The Hazel Dormouse (Muscardinus avellanarius) is a small mammal. It is the only member of the genus Muscardinus. It is 2.36 to 3.54 in (6 to 9 cm) long with a tail of 2.24 to 2.95 in (5.7 to 7.5 cm). The Hazel Dormouse hibernates from October to April-May.
The hazel dormouse is also known as the common dormouse and is native to northern Europe and Asia Minor.
Hazel dormice are the only small mammals in Britain to have a completely furry tail. They have golden-brown fur and large black eyes. They are nocturnal creatures. They spend most of their waking hours high among the branches of trees looking for food. They will make long detours through the treetops, rather than come down to the ground and expose themselves to danger.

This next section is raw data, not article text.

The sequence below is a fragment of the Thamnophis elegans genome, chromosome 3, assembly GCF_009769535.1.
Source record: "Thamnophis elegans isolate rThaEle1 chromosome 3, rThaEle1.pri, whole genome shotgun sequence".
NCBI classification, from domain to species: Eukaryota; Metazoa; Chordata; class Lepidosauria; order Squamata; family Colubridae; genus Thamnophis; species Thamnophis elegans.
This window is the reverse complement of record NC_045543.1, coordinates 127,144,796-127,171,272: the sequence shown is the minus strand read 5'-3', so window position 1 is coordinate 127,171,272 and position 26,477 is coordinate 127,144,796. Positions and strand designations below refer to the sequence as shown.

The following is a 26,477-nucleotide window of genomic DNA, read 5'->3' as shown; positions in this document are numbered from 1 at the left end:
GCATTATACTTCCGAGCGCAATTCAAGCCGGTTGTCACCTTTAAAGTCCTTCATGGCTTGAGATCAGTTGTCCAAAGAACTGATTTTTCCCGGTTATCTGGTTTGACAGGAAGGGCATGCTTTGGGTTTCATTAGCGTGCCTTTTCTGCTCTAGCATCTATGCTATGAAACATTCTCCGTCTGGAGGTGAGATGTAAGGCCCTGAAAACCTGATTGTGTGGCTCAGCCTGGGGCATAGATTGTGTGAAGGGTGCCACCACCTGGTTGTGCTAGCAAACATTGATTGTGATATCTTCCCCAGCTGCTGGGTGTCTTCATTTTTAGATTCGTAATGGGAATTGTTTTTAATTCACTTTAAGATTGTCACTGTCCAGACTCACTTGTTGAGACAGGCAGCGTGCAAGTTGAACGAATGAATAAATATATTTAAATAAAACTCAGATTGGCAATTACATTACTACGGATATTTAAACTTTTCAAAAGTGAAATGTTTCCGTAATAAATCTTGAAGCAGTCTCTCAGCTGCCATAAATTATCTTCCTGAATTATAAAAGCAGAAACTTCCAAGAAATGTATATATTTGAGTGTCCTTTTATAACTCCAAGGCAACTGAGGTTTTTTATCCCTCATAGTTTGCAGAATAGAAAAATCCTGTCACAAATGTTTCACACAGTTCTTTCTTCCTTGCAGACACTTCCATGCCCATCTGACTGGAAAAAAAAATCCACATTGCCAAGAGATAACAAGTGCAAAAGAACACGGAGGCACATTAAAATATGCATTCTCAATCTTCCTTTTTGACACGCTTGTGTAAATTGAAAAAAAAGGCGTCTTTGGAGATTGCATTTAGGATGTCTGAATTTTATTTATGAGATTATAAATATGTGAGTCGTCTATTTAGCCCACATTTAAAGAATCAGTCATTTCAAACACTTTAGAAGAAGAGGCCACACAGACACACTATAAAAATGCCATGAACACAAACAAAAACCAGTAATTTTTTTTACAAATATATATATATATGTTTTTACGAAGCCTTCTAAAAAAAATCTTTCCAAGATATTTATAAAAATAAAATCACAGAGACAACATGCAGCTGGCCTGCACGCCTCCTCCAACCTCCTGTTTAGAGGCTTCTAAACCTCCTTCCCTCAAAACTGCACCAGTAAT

In winter, dormice hibernate in nests beneath the leaf litter on the forest floor. When they wake up in spring, they build woven nests of honeysuckle bark and fresh leaves in the undergrowth. If the weather is cold and wet, they save energy by going into torpor. They curl up into a ball and go to sleep. Dormice, therefore, spend a large proportion of their lives sleeping